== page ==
While Social Security Disability can be a life saver for many, the process for being approved for disability benefits can be a shocker to someone who has worked all their life and needs help quickly. This post attempts to address common misconceptions about Social Security Disability.

Attorney Kimberly Bishop has represented Social Security Disability clients since 2009 and is a NC State Bar Board Certified Social Security Disability Attorney. In addition, Chasity Everett, SSA EDPNA, has been helping disabled clients for more than 15 years.  We represent disabled clients in Raleigh, NC and surrounding areas and we do not get paid unless we win.

Overview of Social Security Disability Benefits

SSA offers two types (generally) of benefits for the disabled. Social Security Disability Insurance (SSDI) and Supplemental Security Income (SSI). SSDI is based on work credits while SSI is a need based program. Your eligibility for these benefits will need to be established before you are allowed to apply for benefits with your local Social Security Office. Even if SSA allows you to make a SSDI or SSI application, you may receive a automatic denial soon after if you are not eligible.

After you apply for SSDI and/or SSI, you case will be sent to Disability Determination Services (DDS) or the equivalent in your state. DDS makes the initial and reconsideration level disability decisions for the SSA in most U.S. states. You should read Overview of the Disability Process for more information on the steps to a disability claim. 

Over the years, we have worked with many disabled clients but the misconceptions about Social Security Disability never seem to cease:

Ten Misconceptions about Social Security Disability

  1. Social Security Disability is not short term disability. To be eligible for Social Security Disability Insurance (SSDI) or Supplemental Security Income (SSI), your impairment(s) must be expected to last for 12 months in a row or result in death. If you are ill, recover and are able to go back in the same year, you are not eligible for Social Security Disability benefits.
  2. SSDI is based on the credits from the work you have done in your life. In general, you must have worked five of the last 10 years to be eligible for SSDI. Also, the amount of money you paid in while working will determine how much money you receive. So, for example, if you made $20,000 a year while working, you should not expect more than that from your disability checks. In fact, you should expect a lot less.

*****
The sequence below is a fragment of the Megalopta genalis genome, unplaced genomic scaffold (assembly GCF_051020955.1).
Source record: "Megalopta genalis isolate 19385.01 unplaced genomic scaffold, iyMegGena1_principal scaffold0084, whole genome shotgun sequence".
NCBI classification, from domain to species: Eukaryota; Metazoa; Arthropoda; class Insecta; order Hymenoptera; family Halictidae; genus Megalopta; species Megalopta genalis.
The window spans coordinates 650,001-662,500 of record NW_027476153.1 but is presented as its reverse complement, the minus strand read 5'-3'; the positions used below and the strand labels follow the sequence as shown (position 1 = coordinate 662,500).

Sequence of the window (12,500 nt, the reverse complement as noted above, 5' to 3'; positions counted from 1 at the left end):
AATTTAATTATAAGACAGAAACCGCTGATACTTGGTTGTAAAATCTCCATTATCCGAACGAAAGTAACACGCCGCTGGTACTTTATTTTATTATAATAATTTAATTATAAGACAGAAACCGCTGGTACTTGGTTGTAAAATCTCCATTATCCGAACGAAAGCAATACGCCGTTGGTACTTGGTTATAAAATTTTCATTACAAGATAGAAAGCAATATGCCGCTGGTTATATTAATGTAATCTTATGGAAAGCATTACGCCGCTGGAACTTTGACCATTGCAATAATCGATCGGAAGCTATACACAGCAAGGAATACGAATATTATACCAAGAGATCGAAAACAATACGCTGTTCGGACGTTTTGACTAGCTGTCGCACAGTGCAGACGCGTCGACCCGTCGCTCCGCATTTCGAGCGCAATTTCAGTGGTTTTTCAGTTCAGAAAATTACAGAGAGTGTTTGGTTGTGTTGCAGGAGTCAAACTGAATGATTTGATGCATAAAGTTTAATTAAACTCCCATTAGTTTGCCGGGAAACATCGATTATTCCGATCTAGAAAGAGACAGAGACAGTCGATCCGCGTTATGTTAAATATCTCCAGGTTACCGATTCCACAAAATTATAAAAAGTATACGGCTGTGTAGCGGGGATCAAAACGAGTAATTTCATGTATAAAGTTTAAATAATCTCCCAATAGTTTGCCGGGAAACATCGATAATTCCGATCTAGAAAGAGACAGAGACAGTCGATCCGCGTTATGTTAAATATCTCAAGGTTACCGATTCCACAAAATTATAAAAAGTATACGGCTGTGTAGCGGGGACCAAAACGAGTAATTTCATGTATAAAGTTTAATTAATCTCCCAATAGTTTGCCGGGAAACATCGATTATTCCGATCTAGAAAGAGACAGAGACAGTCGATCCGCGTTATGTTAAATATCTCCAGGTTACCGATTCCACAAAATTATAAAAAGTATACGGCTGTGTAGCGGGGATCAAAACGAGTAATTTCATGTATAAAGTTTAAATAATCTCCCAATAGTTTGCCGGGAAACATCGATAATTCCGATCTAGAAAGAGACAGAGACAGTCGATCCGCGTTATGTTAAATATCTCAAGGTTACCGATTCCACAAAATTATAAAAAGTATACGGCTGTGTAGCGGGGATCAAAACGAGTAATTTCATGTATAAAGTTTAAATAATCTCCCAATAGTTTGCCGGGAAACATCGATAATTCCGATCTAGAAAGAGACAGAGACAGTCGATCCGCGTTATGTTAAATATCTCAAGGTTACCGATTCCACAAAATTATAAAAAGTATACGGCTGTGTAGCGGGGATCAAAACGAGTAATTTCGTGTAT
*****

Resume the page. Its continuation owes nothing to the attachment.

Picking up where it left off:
3. SSI is a need based program which means your assets and income must be below SSA’s guidelines to be eligible. In most situations, SSDI is a higher monthly amount than SSI. In certain circumstances a person can be eligible for both but will only receive up to the maximum SSI amount.
  4. While SSDI and SSI are two separate types of benefits, the process for being found disabled by SSA is the same for each program.  You must be found disabled under SSA’s Five Step Sequential Evaluation before you are entitled to either benefit. Then, in addition, you must meet the requirements for each program to receive actual benefits.
  5. Contrary to what many think, a doctor can not put you on SSDI or SSI benefits. A doctor can give their opinion about your restrictions, but SSA makes the final determination as to if you are disabled. But, if your doctor gives a well-reasoned evidence based opinion, it may help your case.
  6. If another government agency has found you disabled (Veterans Administration or State Government) that does not mean that SSA will as well. The criteria for eligibility is different for each agency and SSA will strictly apply their criteria to your disability case.  But as mentioned above in #5, this could help your case if it is consistent with the other evidence in your file.
  7. The name of your impairment(s) is not as important as the severity of your symptoms. Being diagnosed with cancer alone will not qualify you for disability, what matters is how the cancer is affecting your life and your ability to work.
  8. Medical evidence is required. Without medical evidence you will have a difficult (very close to impossible) road ahead of you because Social Security will have no basis upon which to validate your claims. Even if you do not have health insurance, you need to try every free or reduced clinic that you can, apply for Medicaid or Charity Care, etc. As a common sense matter, sick people go to the doctor, even the emergency room when they have to.
  9. Consistency is important for your case. If you tell one doctor you can walk a mile and then tell another you can walk 5 miles, both statements are going to be perceived as inconsistent and thus you will lose credibility in the eyes of the SSA adjudicator making a decision on your claim.
  10. SSDI and SSI are immediate safety nets for those that get sick. This is very far from the truth. After you apply for benefits, it could take up to 12-18 months before you start receiving benefits if you have to go through the initial, reconsideration and hearing levels. SSA Disability is for long term help, not immediate rescue.

For more information also read: Social Security Disability.

Social Security Disability can be difficult to attain, but if you are unable to work because of your health, you do not have a choice. Apply for Social Security Disability as soon as you can as delay may cause you to lose benefits.

Our firm represents disabled clients in Raleigh, Cary, Durham, Fayetteville, Smithfield, Rocky Mount, Wilson, Chapel Hill, Roanoke Rapids, Louisburg and other areas in North Carolina. Call us today for a free case review, (919) 615-3095.